With that sort of competition, it’s hard to stand out. Some quartets try to make themselves distinctive through their dress, their stage presence or their repertoire. But what matters most, of course, is their playing.

The Rossetti offered a little bit of all the above, embodied in their burly violist, Thomas Diener. He wore a black shirt with intricate white embroidery culminating in monogrammed cuffs. The fourth finger of his bow hand was beset with an enormous ring that occasionally glinted in the stage lights. He sat straight up in his chair, occupying most of the middle of the quartet, increasing his presence on occasion by rising up out of his seat or leaning over to gaze at his neighboring cellist or second violinist.

As to the repertoire, it ranged only from the standard (Mozart and Beethoven) to the tamely modern (Bernard Hermann and Astor Piazzola). Within these somewhat narrow confines, great playing has to carry the day.

That appeared to be the case with the opening Mozart, K. 387, the first of the six quartets dedicated to Haydn. The musicians began by looking at each other, and they continued to do so throughout the quartet, exchanging glances and flashing smiles, many of them directed at violinist Tereza Stanislav, the only female in the group.

This interaction was reflected in the playing, with precise attention to individual lines, well-executed crescendos, and adroit phrasing. Henry Gronnier, playing first violin, had a bright sound that led the way. His shifting, however, was often too abrupt, impeding his fluidity. Stanislav, at second, exhibited a warm tone, and cellist Eric Gaenslen provided a rock-solid lower voice. One of the high points came in the second movement, when Gaenslen sustained a single note, aided and abetted by the violist, Diener, who leaned closer and closer as the note increased in volume and effect.

K. 387 is filled with extremes of emotion, from the bright opening movement, to the graceful Menuetto of the second, to the profound depths of the Andante cantabile third—all capped by the utter joyousness of the final Molto allegro. The Rossetti proved sympathetic to Mozart’s emotional states, and the resulting performance offered a glimpse of this beloved composer’s true genius.

After this promising beginning, violinists Gronnier and Stanislav switched chairs to play “Echoes” by Bernard Herrmann, the 20th-century American composer best known for his Alfred Hitchcock film scores. The main echo seemed to be of Herrmann’s movie work: “Echoes” sounded for all the world like background music to a suspenseful romance.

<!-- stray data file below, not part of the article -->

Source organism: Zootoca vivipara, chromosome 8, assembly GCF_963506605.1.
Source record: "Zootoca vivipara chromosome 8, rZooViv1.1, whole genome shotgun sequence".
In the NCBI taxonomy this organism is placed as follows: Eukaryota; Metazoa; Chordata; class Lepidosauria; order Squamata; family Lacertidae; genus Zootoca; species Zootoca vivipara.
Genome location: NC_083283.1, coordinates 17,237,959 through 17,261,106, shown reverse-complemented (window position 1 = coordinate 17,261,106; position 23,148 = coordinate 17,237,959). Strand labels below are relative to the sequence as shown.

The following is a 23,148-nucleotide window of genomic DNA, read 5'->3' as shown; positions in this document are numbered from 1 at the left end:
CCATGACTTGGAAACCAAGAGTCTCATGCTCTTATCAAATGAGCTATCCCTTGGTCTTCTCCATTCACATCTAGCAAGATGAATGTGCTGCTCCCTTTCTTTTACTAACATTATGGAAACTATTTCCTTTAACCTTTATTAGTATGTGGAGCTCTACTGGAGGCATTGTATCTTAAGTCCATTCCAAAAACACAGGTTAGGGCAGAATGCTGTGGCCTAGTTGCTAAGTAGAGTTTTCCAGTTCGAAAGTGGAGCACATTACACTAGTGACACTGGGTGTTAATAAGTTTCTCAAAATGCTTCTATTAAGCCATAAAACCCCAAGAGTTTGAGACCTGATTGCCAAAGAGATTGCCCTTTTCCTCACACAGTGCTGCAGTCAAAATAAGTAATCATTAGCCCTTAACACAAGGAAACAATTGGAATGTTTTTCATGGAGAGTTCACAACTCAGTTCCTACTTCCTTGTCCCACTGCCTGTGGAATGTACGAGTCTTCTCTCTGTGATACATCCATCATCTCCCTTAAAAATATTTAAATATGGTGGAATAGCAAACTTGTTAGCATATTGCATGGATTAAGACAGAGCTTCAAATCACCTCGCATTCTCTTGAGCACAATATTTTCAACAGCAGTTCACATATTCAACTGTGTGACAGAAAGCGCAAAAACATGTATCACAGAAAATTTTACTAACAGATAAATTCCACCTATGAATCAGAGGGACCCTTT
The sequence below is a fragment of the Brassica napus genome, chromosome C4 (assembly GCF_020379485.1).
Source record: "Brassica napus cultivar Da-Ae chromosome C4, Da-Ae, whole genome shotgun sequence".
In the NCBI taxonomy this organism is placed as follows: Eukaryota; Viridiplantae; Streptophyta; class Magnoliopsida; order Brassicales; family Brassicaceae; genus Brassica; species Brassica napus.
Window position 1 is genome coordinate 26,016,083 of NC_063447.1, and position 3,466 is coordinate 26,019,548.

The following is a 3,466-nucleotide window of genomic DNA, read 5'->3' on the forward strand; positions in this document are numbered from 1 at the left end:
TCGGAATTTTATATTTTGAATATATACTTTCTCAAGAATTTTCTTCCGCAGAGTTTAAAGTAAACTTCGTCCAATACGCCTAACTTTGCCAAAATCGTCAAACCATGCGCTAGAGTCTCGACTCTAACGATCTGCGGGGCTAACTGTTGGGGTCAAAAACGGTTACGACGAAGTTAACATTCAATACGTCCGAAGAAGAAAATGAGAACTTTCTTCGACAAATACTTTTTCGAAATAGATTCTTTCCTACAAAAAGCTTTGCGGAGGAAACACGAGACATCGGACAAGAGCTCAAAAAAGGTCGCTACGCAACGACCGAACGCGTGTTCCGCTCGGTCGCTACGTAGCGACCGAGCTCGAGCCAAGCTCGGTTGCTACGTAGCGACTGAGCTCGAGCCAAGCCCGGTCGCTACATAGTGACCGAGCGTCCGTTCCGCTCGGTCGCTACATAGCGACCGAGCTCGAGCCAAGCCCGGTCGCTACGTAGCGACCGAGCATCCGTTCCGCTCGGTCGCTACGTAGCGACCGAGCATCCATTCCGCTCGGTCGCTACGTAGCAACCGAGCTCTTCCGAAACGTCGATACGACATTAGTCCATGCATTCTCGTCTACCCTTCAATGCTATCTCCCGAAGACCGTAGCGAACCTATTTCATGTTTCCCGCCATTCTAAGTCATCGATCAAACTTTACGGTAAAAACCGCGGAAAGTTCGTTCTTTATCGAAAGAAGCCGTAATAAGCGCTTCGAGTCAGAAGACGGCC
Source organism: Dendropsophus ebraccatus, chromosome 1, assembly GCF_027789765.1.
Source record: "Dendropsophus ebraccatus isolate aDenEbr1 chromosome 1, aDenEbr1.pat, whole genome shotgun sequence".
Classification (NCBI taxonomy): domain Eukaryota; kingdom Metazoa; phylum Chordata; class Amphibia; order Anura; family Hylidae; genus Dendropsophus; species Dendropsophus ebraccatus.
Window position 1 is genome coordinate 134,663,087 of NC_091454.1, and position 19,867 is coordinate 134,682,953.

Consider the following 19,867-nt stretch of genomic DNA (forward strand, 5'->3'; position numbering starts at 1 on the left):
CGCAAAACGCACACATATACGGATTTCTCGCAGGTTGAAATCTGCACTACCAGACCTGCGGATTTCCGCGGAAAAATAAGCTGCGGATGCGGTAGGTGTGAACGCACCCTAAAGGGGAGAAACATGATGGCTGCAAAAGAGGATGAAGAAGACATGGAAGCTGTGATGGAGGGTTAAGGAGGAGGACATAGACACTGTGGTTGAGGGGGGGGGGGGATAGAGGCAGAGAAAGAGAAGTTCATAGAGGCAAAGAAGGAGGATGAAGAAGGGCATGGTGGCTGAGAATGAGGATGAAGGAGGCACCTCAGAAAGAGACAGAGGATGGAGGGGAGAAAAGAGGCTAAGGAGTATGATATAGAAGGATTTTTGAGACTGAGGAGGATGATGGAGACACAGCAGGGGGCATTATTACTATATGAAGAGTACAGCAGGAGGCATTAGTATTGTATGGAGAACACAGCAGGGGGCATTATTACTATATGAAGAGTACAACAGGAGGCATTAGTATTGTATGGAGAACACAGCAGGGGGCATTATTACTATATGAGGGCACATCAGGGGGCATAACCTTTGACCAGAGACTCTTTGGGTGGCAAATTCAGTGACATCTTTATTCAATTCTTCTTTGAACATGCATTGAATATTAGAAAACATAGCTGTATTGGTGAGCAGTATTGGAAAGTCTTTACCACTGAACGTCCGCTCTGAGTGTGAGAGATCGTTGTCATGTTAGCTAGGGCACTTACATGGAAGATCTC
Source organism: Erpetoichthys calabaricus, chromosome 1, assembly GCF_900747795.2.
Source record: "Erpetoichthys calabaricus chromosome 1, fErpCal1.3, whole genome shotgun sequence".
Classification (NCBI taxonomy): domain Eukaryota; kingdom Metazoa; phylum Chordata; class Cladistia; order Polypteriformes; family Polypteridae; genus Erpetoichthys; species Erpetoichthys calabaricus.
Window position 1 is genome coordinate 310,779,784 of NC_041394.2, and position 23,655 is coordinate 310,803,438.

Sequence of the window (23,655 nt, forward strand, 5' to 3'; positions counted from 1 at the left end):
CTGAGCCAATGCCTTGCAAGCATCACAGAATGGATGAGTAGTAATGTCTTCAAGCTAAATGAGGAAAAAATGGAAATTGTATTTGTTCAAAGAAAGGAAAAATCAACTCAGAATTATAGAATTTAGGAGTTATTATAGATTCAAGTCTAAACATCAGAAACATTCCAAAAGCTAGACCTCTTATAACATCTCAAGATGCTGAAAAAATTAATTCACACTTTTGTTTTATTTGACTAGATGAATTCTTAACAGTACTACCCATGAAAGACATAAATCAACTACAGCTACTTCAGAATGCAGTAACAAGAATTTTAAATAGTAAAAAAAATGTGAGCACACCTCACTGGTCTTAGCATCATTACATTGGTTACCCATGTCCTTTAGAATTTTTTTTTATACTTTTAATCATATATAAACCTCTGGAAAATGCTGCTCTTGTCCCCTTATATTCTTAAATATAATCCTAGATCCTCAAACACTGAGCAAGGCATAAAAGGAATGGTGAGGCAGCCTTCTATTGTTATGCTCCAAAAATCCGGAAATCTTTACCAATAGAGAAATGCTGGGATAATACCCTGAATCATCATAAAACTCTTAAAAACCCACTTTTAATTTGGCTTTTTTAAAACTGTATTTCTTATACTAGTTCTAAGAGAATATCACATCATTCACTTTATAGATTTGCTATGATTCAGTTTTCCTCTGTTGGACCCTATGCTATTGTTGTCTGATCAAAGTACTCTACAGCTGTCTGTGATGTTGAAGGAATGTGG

The affair began with simple two-note phrases, either ascending or descending. The phrases gradually evolved into triplets and then into an ostinato (repeated) figure, a classic tension-builder for thrillers. The work progressed in this fashion at a leisurely pace, not so much from movement to movement as from scene to scene. We got the moonlit evening on the beach, the meaningful pizzicato footsteps and finally the ponticello (playing near the bridge) tremolo, suggestive of pending denouement.

In contrast to the Mozart, the Rossetti kept pretty much to themselves during “Echoes,” their eyes fixed on their scores. The lack of interaction may have been caused by the switch in violinists, or perhaps by their unfamiliarity with the work. In any event, the performance suffered, making “Echoes” sound even more formulaic than it already was.

Stanislav continued as first violinist in the Beethoven Op. 18, No. 3, which opened the second half. She is an accomplished violinist with fluid fingering and elegant bowing, but she sits so erect and immobile in her chair that she looks like a statue with moving arms. Her playing is flawless but austere, and her eyes are riveted on the score. The net result of all these characteristics is a lack of emotional intensity and interaction with her fellow players.

All the notes of the Beethoven were there, but the performance never really took off, except for a brief flash of brilliance in the closing Presto.

Matters improved somewhat when Gronnier returned to first violin for Piazzola’s “Tango Ballet.” What he lacks in finesse he makes up for in feeling. Parts of the tango really began to swing, and the players started eyeing their partners once again.

The final swoosh of a tango would have made a good ending to the concert, but the Rossetti elected to play an encore: a slow movement from one of Charles Gounod’s nearly forgotten string quartets. The immobile Stanislav was again on first violin, but the French composer’s operatic melodies seemed to suit her better than the Beethoven. She even began to sway.

In the end, the game of musical chairs in the violin section seemed to sum up the Rossetti’s difficulties. They have the talent, but they haven’t yet figured out how to make a consistently inspiring sound.